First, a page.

Parents who opt for an amicable divorce over a contested litigated battle will often research alternative parenting and custody arrangements to help their children transition and process the divorce better. Gone are the days of a mother having sole physical custody, and the father only seeing his kids every other weekend. Our society is shifting to one that places a high value on the benefits of co-parenting, and non-traditional custody agreements and parenting plans reflect that.
In a recent Nightline segment, San Francisco couple Clark and Valerie Tate discuss the end of their marriage, but their lack of interest in divorce. Instead, they sought out another form of separation that not only kept their marriage intact, but did not disrupt their family unit. The couple, along with their 10 year old son, Jonah, participated in an intimate uncoupling ceremony, where they symbolically (but not legally) terminated their marriage. They agree that each are able to pursue other romantic endeavors while living under the same roof with their son. While the arrangement seems unorthodox, Clark and Valerie strongly believe that it is in Jonah's best interest to be raised in a two parent household. By bearing witness to his parent's friendly and successful (albeit uncommon) relationship, Jonah is learning important life skills like communication, patience, adaptability, and how to forge awarding relationships in the future.
Not all alternative parenting methods involve living under the same roof while legally married but emotionally and mentally divorced. For instance, divorced parents may decide to reside in the same duplex or apartment building, or next door to each other, to better their co-parenting efforts. A plan such as this will also allow the children to foster relationships with both parents equally, as it becomes easier for the kids to visit with the non-residential parent, and yields many opportunities for family get together or outings. This kind of arrangement will help ex-spouses avoid awkward exchanges with the other person's new partner because they will not be living under the same roof. Additionally, parents can more easily keep finances and property separate than if they were residing together.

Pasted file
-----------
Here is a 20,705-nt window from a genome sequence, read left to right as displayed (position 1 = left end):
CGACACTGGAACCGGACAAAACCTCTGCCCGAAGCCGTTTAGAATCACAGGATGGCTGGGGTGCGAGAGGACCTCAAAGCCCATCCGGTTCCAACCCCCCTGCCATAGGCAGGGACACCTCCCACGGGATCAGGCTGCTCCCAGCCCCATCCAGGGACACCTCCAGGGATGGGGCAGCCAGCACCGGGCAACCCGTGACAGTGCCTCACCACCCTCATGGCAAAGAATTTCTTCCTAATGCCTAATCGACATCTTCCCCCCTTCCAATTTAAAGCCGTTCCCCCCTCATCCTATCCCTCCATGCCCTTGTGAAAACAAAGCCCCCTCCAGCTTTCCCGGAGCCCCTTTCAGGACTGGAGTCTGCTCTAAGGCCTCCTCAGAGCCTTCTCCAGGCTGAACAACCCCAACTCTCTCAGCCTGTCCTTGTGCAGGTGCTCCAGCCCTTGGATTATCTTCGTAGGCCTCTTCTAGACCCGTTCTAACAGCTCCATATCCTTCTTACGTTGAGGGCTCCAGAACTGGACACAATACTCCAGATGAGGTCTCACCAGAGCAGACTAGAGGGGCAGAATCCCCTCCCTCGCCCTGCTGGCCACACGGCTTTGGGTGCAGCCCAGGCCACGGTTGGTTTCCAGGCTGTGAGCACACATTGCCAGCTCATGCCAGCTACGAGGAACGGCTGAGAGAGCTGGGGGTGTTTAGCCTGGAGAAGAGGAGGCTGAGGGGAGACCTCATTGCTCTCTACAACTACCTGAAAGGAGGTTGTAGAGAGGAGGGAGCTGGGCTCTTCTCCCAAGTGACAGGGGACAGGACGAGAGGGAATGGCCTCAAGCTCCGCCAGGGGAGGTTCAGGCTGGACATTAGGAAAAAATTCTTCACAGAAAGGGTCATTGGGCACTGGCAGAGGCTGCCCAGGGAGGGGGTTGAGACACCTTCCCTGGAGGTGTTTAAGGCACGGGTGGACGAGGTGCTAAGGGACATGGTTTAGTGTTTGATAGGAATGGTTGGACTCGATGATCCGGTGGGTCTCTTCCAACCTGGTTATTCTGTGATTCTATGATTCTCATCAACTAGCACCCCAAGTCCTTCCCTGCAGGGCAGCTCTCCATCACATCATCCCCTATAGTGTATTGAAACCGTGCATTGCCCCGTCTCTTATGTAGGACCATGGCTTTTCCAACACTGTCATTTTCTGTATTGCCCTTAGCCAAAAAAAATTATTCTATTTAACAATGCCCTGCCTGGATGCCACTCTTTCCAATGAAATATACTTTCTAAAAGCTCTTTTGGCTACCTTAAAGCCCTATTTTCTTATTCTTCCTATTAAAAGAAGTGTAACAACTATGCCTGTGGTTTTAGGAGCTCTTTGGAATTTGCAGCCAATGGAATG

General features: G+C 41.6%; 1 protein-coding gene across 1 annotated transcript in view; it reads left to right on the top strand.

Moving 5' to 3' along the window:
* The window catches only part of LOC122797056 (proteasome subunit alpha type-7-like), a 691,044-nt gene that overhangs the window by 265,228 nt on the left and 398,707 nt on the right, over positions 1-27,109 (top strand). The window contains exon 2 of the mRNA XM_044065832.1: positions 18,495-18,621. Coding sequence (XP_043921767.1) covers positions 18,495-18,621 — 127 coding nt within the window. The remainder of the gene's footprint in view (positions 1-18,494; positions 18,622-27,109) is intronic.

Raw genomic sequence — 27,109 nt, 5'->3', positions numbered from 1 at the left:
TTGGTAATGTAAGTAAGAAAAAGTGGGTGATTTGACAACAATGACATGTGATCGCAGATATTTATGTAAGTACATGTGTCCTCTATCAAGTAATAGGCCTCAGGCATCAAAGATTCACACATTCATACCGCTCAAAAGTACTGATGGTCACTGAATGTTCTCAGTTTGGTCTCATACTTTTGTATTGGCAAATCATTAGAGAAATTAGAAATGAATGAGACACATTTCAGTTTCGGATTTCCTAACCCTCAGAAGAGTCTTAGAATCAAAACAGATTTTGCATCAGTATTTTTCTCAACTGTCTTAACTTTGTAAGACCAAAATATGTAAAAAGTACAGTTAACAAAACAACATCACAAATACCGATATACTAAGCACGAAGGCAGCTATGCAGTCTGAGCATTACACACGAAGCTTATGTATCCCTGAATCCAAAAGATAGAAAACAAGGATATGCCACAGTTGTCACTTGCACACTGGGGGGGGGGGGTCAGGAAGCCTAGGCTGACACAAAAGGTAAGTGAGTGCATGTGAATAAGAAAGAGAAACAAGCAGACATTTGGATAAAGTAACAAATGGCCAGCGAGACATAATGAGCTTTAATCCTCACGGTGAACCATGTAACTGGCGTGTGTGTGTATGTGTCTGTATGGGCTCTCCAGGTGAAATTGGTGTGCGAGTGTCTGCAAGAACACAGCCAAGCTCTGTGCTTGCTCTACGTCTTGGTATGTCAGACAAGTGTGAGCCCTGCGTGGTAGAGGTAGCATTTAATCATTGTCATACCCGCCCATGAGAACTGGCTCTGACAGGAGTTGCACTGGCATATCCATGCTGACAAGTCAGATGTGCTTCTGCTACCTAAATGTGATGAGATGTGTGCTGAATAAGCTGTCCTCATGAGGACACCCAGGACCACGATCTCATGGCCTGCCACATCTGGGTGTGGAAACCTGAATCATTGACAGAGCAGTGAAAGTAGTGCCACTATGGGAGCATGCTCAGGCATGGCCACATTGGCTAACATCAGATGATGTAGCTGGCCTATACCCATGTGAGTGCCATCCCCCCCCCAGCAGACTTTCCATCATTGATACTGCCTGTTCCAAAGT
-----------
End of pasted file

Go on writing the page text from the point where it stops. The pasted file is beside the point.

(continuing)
Unfortunately, not all divorced couples can live in the same area, or even in the same state or country for that matter. Traditional custody and visitation arrangements will simply not work in these situations due to the physical distance between one parent and the children. Drafting an agreement may take some expert negotiating on a divorce attorney's part, but putting in the extra effort ensures that the children's best interest has been taken into consideration before a settlement is reached. In this particular type of situation, one parent may have sole physical custody, and both parents would share legal custody. A stipulation of this settlement would allow the non-custodial parent to have visitation with the children on rotating holidays and school vacations that are longer than a week in duration. Simply put, the parent who resides outside of the state or country would forfeit their right to joint physical custody, in lieu of extended visitation time throughout the year. Virtual visitation between the parents and children can occur regardless of the time of year.
Due to certain circumstances surrounding a couple's relationship and subsequent divorce, co-parenting or raising children together is not possible. Due to Orders of Protection, general disdain for their ex-spouse, or a previous history of abuse, two parents cannot be in each other's presence. Children are intuitive and will sense any tension or animosity between their parents. This can lead to anxiety and coping issues, which can result in therapy if such actions are allowed to go on long enough. To avoid this downward spiral, law attorneys and judges will often advocate for a neutral third party to assist in the drop-off and pick-up of the children for visitation purposes. Divorcing couples can also elect to have exchanges in public areas, such as shopping centers or police stations.
Alternative child custody and visitation arrangements are growing in popularity, and are often developed to benefit the children adjust to the idea of divorce. For more information on New York matrimonial and family law, contact Brian D. Perskin & Associates, P.C. for a free and confidential consultation. With over 50 years of combined experience, Brian and his team of competent attorneys are well versed in all areas of divorce, including custody, support, equitable distribution, and more. Do not hesitate, call today!